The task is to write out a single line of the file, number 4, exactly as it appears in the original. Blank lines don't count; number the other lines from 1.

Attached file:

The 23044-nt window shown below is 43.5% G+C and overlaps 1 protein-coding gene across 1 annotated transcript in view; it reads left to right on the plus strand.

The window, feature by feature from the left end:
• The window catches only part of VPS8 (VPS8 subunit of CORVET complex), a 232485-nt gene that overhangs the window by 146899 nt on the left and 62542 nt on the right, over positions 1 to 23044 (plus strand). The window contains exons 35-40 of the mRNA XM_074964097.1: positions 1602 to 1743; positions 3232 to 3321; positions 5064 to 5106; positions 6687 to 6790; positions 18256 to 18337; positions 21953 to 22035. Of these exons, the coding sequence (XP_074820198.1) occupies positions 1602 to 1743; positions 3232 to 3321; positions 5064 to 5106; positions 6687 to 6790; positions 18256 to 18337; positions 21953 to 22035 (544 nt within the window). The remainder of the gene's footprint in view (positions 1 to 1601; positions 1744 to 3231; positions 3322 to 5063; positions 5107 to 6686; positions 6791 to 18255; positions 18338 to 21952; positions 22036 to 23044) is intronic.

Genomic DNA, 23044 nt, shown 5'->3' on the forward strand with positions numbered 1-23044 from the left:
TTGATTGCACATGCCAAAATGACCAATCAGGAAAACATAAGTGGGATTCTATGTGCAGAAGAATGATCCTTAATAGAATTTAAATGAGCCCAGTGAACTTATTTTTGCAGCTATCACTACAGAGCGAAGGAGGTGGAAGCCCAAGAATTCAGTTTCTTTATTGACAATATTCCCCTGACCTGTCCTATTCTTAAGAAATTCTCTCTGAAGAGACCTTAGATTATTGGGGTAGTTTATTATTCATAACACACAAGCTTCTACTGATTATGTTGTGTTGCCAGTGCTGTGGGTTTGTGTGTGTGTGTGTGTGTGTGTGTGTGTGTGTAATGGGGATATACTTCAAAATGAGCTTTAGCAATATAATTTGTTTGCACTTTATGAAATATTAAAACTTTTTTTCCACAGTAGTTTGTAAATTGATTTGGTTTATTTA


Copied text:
Genomic DNA, 23044 nt, shown 5'->3' on the forward strand with positions numbered 1-23044 from the left: